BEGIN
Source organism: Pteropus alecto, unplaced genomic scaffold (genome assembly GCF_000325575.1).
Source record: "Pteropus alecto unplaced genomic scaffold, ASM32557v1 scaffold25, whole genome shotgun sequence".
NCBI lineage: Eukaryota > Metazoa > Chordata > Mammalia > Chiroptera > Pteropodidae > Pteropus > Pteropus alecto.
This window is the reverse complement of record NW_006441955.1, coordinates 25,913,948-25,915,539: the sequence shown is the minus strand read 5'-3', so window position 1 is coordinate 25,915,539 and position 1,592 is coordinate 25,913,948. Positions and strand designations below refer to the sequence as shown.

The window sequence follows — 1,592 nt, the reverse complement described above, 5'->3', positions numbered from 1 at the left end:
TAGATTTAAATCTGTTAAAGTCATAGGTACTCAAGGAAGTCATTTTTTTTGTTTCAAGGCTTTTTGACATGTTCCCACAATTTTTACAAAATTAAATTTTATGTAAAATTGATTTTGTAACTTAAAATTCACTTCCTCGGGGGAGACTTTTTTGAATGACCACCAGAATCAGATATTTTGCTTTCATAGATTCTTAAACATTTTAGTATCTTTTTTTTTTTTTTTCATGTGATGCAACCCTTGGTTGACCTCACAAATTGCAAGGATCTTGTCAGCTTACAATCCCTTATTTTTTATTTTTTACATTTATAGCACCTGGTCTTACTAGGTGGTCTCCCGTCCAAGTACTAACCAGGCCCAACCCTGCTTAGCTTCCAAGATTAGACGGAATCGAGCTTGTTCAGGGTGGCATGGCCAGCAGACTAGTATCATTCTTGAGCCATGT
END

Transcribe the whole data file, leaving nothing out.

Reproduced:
Source organism: Pteropus alecto, unplaced genomic scaffold (genome assembly GCF_000325575.1).
Source record: "Pteropus alecto unplaced genomic scaffold, ASM32557v1 scaffold25, whole genome shotgun sequence".
NCBI lineage: Eukaryota > Metazoa > Chordata > Mammalia > Chiroptera > Pteropodidae > Pteropus > Pteropus alecto.
This window is the reverse complement of record NW_006441955.1, coordinates 25,913,948-25,915,539: the sequence shown is the minus strand read 5'-3', so window position 1 is coordinate 25,915,539 and position 1,592 is coordinate 25,913,948. Positions and strand designations below refer to the sequence as shown.

The window sequence follows — 1,592 nt, the reverse complement described above, 5'->3', positions numbered from 1 at the left end:
TAGATTTAAATCTGTTAAAGTCATAGGTACTCAAGGAAGTCATTTTTTTTGTTTCAAGGCTTTTTGACATGTTCCCACAATTTTTACAAAATTAAATTTTATGTAAAATTGATTTTGTAACTTAAAATTCACTTCCTCGGGGGAGACTTTTTTGAATGACCACCAGAATCAGATATTTTGCTTTCATAGATTCTTAAACATTTTAGTATCTTTTTTTTTTTTTTTCATGTGATGCAACCCTTGGTTGACCTCACAAATTGCAAGGATCTTGTCAGCTTACAATCCCTTATTTTTTATTTTTTACATTTATAGCACCTGGTCTTACTAGGTGGTCTCCCGTCCAAGTACTAACCAGGCCCAACCCTGCTTAGCTTCCAAGATTAGACGGAATCGAGCTTGTTCAGGGTGGCATGGCCAGCAGACTAGTATCATTCTTGAGCCATGT